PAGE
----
At BKL, our work ranges from predicting the noise exposure of an air conditioning unit at a neighbouring house to importing highway upgrade designs through an entire municipality to assess the noise exposure to hundreds of homes. Computer modelling allows us to help designers understand the outdoor noise environment of their designs before they are built. This means they can consider and implement appropriate noise mitigation, if needed, as part of the design phase.

So, is all this computation actually better?

Overall, yes! We are able to do noise predictions that simply were not possible in the past. The merger of 3-D graphics into software packages has allowed us to create noise contour maps to visualize how sound levels change over the terrain. Furthermore, we can incorporate more noise sources and more noise-sensitive spaces into the models.


Accurate Inputs. Quality Predictions

The old saying goes, garbage in is garbage out. It applies to 3-D noise models. The quality of noise predictions depends greatly on the accuracy of the inputs. In particular, one challenge has always been obtaining accurate sound power data from equipment manufacturers. For example, when predicting HVAC-related noise, it is critical that we receive octave band sound power data. Whether it’s from the equipment supplier or a noise measurement, these data need to be added to a model before we can produce meaningful predictions. For road traffic noise predictions, we need information such as traffic volumes, vehicle speeds, and percentage of heavy vehicles, like trucks or buses, on the road.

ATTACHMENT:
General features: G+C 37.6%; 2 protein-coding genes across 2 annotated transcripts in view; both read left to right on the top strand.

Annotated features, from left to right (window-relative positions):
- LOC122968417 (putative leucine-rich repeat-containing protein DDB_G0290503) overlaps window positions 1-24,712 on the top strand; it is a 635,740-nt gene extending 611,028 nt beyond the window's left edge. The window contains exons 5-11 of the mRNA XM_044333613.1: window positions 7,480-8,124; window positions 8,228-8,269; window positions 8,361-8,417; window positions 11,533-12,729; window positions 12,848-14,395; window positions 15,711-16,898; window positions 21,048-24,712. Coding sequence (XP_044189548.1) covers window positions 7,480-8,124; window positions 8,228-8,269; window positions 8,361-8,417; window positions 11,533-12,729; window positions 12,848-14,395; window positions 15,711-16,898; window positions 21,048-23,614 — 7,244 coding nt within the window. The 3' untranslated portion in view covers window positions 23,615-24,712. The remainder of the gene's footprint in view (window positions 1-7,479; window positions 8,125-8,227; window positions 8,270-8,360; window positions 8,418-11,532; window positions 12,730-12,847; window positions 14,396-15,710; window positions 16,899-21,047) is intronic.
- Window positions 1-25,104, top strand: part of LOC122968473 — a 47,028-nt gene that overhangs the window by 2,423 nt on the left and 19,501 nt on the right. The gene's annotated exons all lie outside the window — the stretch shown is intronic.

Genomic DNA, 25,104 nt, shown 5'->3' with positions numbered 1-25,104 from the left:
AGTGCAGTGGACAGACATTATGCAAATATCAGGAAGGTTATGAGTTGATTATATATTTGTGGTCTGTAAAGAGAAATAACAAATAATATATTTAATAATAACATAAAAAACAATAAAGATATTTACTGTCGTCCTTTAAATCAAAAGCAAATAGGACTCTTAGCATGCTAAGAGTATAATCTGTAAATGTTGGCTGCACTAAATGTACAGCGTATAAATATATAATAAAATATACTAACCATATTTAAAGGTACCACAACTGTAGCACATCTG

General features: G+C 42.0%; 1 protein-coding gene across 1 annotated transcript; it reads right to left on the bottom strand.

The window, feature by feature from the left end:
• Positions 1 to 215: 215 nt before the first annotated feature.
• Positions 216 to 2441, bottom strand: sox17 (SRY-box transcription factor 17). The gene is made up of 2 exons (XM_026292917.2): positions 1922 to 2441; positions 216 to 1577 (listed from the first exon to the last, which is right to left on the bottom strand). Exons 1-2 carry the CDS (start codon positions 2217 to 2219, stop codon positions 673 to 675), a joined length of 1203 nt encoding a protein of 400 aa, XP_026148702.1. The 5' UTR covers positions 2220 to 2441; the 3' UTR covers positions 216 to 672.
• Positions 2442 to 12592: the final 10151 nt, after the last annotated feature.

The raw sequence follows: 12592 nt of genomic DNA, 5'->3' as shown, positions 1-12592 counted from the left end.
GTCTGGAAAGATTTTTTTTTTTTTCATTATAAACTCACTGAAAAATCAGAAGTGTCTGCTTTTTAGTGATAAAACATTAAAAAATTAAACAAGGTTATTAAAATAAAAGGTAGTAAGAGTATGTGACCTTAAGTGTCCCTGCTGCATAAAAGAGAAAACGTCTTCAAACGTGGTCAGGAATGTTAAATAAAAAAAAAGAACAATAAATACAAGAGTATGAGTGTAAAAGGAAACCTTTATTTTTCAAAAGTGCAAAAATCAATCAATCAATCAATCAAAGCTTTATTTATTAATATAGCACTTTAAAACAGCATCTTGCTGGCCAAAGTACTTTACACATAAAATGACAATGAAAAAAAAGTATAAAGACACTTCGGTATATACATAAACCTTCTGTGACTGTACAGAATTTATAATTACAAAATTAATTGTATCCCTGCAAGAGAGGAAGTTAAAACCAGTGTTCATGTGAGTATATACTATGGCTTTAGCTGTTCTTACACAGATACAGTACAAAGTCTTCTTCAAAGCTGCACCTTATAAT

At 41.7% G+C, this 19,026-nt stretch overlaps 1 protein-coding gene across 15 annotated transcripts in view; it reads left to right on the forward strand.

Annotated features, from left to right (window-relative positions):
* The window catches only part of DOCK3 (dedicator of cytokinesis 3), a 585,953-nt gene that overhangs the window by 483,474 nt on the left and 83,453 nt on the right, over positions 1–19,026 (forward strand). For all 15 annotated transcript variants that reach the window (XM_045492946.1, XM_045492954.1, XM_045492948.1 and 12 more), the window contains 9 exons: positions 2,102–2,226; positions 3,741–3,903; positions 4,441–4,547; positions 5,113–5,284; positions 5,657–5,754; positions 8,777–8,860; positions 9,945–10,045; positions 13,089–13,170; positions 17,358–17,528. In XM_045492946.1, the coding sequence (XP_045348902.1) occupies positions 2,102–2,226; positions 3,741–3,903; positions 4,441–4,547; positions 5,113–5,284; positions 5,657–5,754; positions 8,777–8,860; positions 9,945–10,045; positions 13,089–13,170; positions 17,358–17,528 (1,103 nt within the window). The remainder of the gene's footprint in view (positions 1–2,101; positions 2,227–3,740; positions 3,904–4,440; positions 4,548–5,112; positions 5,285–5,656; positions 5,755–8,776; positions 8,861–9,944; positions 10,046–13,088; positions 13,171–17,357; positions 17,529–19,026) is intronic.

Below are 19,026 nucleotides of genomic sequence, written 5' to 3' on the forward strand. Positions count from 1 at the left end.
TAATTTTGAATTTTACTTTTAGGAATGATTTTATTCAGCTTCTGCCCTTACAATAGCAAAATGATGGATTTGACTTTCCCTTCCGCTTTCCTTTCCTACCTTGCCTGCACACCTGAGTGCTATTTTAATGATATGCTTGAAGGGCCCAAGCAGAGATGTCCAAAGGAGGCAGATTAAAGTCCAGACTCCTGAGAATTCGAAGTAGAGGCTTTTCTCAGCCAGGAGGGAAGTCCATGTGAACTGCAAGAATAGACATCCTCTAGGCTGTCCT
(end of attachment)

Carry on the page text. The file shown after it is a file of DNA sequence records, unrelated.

ISO 9613-2: Not Quite Perfect

However, the ISO calculation standard itself has limitations: It does not consider all situations encountered in the real world. One such limitation is that the standard considers only moderate downwind conditions when determining atmospheric attenuation. This means that calculations do not provide any upwind calculation results. However, moderate downwind conditions are typically more useful when trying to predict a long-term average scenario (over months or years), or when considering a short-term worst-case scenario, as noise is generally louder downwind. Another limitation is the standard provides only estimated accuracies within 1 km. This means that predictions beyond 1 km may differ significantly from measured results.

One reason for these limitations is that, like all calculation models, ISO 9613-2 simplifies the real world to allow for easier computations. For example, the calculation standard assumes a constant set of conditions within the air that never exactly reflect the real world. Also, parameters like ground absorption reflections are treated with discrete values. In reality, the amount of absorption in different ground materials fluctuates, and reflections off real buildings are quite complex acoustically, especially off buildings with many different shapes.


Computer-aided outdoor noise prediction is a powerful tool in an acoustical consultant’s toolbox. At BKL, we use the latest noise modelling software and our advanced instrumentation to give our clients the most accurate predictions possible, so they can consider the effects of outdoor environmental noise, include appropriate mitigating measures in the design, and avoid costly complaints and retrofits.

If you have a project where 3-D noise predictions would be helpful for you, please don’t hesitate to give us a call!


Written by Trevor Cheng